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We are often asked how we became the world famous Khao Lak Mangrove Explorers? The truth is it just kind of happened. Surprisingly, originally we were just 2 normal people, who got paid to go snorkelling every day in some of the world’s top snorkel sites, just everyday normal people just like you. Then we went and got lost.
A few years ago, Chris and me were working in the beautiful Similan Islands. We had known each other on the islands for years but always worked with separate companies. It was our job to take groups of snorkellers around the islands and try to come back at the end of the day with almost the same number of people that we started with. It was probably one of the best jobs in the world.
Then one day Chris comes up to me for a chat on the beach. “Hey,” he said, “you know I’ve got a long-tail boat?”
“No.” I said
“Yeah well I have. I got it when I was helping out at the Koh Ra eco-camp a few years back. It’s has been sitting in Thaplamu harbour ever since. Do you fancy taking it out for the day next time you have a day off?”
“Yeah sure, where are you planning on going?”
“I was looking at Google Earth the other day, there is over 70 square kilometres of mangroves just past the pier, I don’t know anyone who has ever been there! But I was thinking we could go up river and explore the mangroves a bit.”
“Yeah ok. It sounds fun. Let’s do it.”
“Great. Call me when you next get a day off. Better go, my boat will be here soon.”
And with that Chris turned away and started walking back to the beach. After a few steps he turned back to me and said,
“Oh by the way, do you know how to drive a long-tail boat?”
This surprised me a bit as I assumed, he was planning to hire a captain for the day. “No, not really. Only in theory. How about you?”
“I tried it before a couple of times before. Last time I got it stuck between 2 trees near Koh Ra and had to swim back. You will pick it up quick enough. I mean how hard can it be?”
And off he went to find his snorkelers. Leaving me standing there laughing. How hard can it be indeed.
A few days later I found out exactly how hard it was.
I have driven many kinds of boat over the years, but nothing really handles the same way as a long-tail boat. First of all, the engines are often cannibalised from old cars and have their own personalities, meaning if you don’t treat them just right, they probably won’t even start, and even then, you will probably only get one speed.
Also, you have a big, long and very heavy tail which is difficult to get used to. It is very ungainly, which makes getting out of small harbour towns where you are surrounded by 7 million Baht speedboats not an easy task. In the end we managed to get out without causing too much damage or mayhem, and turned up-river, into the unknown.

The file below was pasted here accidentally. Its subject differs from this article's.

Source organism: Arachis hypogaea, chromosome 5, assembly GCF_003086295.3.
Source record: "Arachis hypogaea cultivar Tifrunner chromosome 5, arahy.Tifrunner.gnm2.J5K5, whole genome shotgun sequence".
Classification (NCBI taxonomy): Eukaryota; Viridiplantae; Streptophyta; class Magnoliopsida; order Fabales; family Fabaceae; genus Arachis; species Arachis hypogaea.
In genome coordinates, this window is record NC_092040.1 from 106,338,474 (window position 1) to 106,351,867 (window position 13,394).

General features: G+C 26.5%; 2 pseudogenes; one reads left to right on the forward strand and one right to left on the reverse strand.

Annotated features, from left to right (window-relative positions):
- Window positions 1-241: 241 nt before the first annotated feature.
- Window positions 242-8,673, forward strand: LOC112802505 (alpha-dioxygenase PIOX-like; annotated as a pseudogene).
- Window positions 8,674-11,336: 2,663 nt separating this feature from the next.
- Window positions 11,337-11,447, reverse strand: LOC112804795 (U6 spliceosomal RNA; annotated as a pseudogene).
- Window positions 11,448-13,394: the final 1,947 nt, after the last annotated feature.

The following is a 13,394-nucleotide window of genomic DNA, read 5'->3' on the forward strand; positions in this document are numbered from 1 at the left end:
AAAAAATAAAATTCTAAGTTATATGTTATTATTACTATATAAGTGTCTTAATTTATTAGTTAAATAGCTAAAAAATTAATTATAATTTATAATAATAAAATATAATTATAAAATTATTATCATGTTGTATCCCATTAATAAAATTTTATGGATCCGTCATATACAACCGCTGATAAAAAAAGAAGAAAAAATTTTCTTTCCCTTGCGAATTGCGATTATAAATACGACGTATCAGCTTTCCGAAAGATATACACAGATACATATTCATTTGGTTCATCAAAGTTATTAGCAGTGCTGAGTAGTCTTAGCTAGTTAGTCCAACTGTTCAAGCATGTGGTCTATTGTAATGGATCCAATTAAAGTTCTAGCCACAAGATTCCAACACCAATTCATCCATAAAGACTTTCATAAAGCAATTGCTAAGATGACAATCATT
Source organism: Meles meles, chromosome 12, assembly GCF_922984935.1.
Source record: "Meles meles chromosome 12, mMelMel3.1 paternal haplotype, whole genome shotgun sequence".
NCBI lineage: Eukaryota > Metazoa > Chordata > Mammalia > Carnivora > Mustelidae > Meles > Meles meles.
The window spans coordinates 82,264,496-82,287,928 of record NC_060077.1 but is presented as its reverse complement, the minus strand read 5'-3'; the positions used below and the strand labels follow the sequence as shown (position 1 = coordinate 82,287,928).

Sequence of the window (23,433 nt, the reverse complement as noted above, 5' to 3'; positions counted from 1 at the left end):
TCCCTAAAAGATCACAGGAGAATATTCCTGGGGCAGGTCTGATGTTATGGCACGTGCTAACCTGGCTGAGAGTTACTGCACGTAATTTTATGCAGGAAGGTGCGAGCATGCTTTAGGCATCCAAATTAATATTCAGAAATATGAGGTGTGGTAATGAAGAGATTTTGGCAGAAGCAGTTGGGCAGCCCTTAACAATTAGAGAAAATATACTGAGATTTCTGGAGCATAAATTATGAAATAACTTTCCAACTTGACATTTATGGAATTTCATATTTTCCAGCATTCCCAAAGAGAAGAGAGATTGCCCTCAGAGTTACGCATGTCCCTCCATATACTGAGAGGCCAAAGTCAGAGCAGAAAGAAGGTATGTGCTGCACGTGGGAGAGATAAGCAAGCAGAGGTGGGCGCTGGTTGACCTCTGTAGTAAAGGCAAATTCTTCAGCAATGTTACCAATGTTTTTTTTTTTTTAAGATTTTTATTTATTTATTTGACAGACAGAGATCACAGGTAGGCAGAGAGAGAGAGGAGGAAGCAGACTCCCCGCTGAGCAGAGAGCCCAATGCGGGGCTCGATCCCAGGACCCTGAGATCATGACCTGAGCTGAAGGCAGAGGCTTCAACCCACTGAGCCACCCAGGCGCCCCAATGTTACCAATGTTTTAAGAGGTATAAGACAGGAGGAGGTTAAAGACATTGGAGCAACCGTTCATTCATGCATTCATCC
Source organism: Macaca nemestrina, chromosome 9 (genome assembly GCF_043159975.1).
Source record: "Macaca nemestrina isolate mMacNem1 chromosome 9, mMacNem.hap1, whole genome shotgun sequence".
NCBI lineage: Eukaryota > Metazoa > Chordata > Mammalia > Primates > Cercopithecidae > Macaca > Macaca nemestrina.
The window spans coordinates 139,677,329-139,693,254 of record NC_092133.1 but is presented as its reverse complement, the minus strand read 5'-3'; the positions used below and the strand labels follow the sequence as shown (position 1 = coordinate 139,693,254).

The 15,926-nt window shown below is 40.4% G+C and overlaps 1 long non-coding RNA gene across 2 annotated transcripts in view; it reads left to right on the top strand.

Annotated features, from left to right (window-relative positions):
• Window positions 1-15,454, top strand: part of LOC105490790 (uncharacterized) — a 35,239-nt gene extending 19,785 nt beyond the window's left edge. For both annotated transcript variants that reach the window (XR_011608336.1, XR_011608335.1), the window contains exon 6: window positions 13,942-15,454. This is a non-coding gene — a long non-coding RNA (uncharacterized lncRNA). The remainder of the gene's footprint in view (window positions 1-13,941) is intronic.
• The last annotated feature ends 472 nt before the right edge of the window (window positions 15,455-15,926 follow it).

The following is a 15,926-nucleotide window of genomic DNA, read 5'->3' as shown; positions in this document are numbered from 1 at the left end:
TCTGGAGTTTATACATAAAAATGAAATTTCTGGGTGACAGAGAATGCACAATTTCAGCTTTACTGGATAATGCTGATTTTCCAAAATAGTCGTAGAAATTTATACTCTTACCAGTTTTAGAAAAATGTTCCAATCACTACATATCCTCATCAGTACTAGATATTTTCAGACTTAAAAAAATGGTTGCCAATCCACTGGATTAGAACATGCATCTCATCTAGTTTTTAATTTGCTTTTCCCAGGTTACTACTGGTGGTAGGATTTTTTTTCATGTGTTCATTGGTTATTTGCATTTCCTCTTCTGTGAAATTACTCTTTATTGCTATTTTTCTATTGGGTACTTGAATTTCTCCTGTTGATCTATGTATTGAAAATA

As we got deeper into the mangrove forests Chris said, “I wish we had some kayaks. There looks like there is some amazing kayaking in here. Imagine all the wildlife we could see if we were kayaking and didn’t have this engine noise.”
“Yeah” I agreed, “we could put together an amazing kayaking tour in here.”
We spent the full day exploring in the mangroves and came back as the sun was setting into the sea. We didn’t plan to come back so late but we had an interesting incident with two trees, a snake and a sandbar, which rather extended our expedition. But we both agreed that the mangroves and the surrounding scenery were beautiful. Even with the snakes.
That night in the bar, everyone who saw our photos and videos from the day said it looked “Awesome” and made us promise to take them with us the next time we went. So, we did. This time with Chris’s friend Ollie, who was a bit cleverer than we were and packed sandwiches.
Other than the sandwiches we had also managed to find a couple of old kayaks, which we ‘borrowed’ for the day from a friend who was out of town. With the quiet kayaks we found a whole group of monkeys this time! And several more snakes. Also, we almost didn’t get the boat stuck at all this time! We did get lost though. Very lost. But the when we did manage to find our way back to the main river, after 5 hours of kayaking, the boat was still anchored where we had left it and we had another interesting story to tell in the bar that night.
So that’s it really. It all started to snowball from there. We would take a day off work to get lost in the mangroves, emerge and go for a beer and a burrito at the Rusty Pelican with a story to tell. We would entertain the disbelieving regulars in the bar with our stories of getting lost in the jungles and then when they begged, or paid for the next round, take them with us a few days later so they too could get lost kayaking in the mangroves. It was great fun. As we got more and more requests, we found we were taking more and more days off work, and getting lost less and less each time. So, in short that is how 2 bumbling Englishmen became known worldwide, as the famous and mysterious Khao Lak Mangrove Explorers.
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